Important Australian + International Fine Art
21 April 2021


(1851 – 1942)

oil on wood panel

81.0 x 32.5 cm

signed lower right: J.R. ASHTON

$30,000 – 40,000
Sold for $55,227 (inc. BP) in Auction 64 - 21 April 2021, Melbourne

Private collection, Melbourne
Christie’s, Melbourne, 14 March 1972, lot 45
Private collection, Melbourne
Thence by descent
Private collection, Melbourne

Catalogue text

Artist, illustrator, teacher, Julian Rossi Ashton was a major and influential figure in the Australian art world for over fifty years. One of his memorable achievements was the acquisition of Arthur Streeton’s Still Glides the Stream, and Shall Forever Glide,1890 by the Art Gallery of New South Wales when he was a trustee (1889-1899). It was the first work by Streeton to enter a public collection. Ashton was a leading figure in the plein-air movement, which, in New South Wales, included A.J. Daplyn, Henry Fullwood, Girolamo Nerli and Charles Conder. Prominent as president of the Art Society of New South Wales and of the Society of Artists, Ashton organised the first exhibition of Australian art to travel abroad, being shown at London’s Grafton Gallery in 1898. Perhaps, however, he is best remembered as an inspiring teacher. Founder of the prestigious Sydney Art School (also known as the Julian Ashton Art School), a short role call of former students is impressive –George Lambert, Elioth Gruner, Thea Proctor, William Dobell, and John Passmore.

Painting on cedar and wooden panels was very popular in Australia in the late ‘eighties into the 1890s, particularly among the more advanced artists. In 1889, in Melbourne, there was the 9 x 5 Impression Exhibition and its favoured use of cedar cigar box lids. Memorable examples are Charles Conder’s A Dream of Handel’s Largo, 1889 (Art Gallery of South Australia, M.J.M. Carter Collection) and Streeton’s Honesty and Artichokes, 1889, (Wesley College, Melbourne, The Alec Cato Collection). Mention also should be made of Streeton’s Belinda, or, A Lady of the Period, 1894 in the Newcastle Art Gallery through the Dr Roland Pope Bequest. In 1895, Tom Roberts began a series of over twenty portraits, mainly on cedar panels, of prominent personalities. Key examples are George Coppin, c.1895-9 in the National Portrait Gallery, Canberra and Andrew Garran, c.1896 (private collection). The single female of Roberts’ group was the model and photographer, Ada Furlong, c.1895, in the Art Gallery of Western Australia. The similarity between Roberts’ and Ashton’s works suggests mutual influence.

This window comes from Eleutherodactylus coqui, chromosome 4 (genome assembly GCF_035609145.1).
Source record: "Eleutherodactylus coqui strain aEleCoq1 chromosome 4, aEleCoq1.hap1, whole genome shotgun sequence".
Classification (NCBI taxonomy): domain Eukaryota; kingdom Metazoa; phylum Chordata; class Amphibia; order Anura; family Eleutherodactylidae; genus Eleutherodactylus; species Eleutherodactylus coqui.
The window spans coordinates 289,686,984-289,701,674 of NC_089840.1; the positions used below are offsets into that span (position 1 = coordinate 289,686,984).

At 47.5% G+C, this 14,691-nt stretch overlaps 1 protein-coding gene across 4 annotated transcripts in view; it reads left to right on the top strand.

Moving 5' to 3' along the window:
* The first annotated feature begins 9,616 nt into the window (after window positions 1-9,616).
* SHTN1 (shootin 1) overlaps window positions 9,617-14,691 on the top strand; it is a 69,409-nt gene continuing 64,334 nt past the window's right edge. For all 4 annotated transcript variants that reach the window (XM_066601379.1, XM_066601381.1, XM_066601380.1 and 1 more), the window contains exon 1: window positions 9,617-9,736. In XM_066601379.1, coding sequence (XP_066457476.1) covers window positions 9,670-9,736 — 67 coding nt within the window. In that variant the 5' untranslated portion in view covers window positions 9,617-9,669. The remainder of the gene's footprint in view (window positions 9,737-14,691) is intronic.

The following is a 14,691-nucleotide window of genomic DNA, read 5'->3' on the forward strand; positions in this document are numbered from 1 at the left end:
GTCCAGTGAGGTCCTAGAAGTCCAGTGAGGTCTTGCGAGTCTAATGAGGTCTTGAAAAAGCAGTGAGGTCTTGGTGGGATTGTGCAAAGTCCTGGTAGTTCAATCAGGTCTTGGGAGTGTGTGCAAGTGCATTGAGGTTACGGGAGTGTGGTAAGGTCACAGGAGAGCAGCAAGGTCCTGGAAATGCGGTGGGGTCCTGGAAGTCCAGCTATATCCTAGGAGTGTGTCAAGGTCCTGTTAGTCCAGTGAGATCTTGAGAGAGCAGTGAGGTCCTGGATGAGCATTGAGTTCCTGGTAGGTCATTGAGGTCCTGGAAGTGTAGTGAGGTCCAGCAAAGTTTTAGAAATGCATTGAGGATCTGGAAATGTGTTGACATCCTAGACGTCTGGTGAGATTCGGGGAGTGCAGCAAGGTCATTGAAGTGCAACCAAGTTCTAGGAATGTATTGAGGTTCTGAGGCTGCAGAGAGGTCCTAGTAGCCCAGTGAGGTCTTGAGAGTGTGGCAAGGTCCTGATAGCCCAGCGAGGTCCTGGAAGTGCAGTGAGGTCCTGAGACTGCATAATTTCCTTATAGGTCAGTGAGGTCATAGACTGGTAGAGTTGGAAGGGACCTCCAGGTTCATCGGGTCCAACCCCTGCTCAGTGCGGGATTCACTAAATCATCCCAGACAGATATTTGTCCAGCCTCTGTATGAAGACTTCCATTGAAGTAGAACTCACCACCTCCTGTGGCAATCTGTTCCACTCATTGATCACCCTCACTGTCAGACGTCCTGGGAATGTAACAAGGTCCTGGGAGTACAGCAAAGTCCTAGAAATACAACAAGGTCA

A noted painter of portraits, Ashton’s works range from Portrait of Louis Buvelot, 1880 (Geelong Gallery), through to Spring (Miss Helen Willis), c.1889 (National Gallery of Australia). The stylish (Portrait of a Lady), c.1890s, like its companion piece, Young Woman with a Parasol, 1895, is modish of dress.1 The folded parasol held by the latter, however, has morphed into the red and white azaleas of the former. Appropriately, azaleas in all their beauty symbolise femininity and softness. Such floral additions and detailing are a particularly attractive feature of Ashton’s portraits of ladies. Also, he often shows them in profile, facing right. Touched by a French sophistication and elegance inherited from his student days in Paris, their immediacy of appeal is promoted by the direct application of paint onto the unprimed cedar panel. Another striking feature of these related works is the presentation of the figure from a lower viewpoint – visually arresting through elevation. While the question of the identity of the model for (Portrait of a Lady) has not been resolved, Ashton’s daughter Bertha is a possibility. Although young, a likeness can be found in the drawing, ‘female head’ on the verso of ‘(Bertha Ashton)’, in the Ashton sketchbook in the National Gallery of Australia. 2

1. For details of Young Woman with a Parasol, 1895, see ‘Related Work’
2. National Gallery of Australia, 77.59.3. 10AB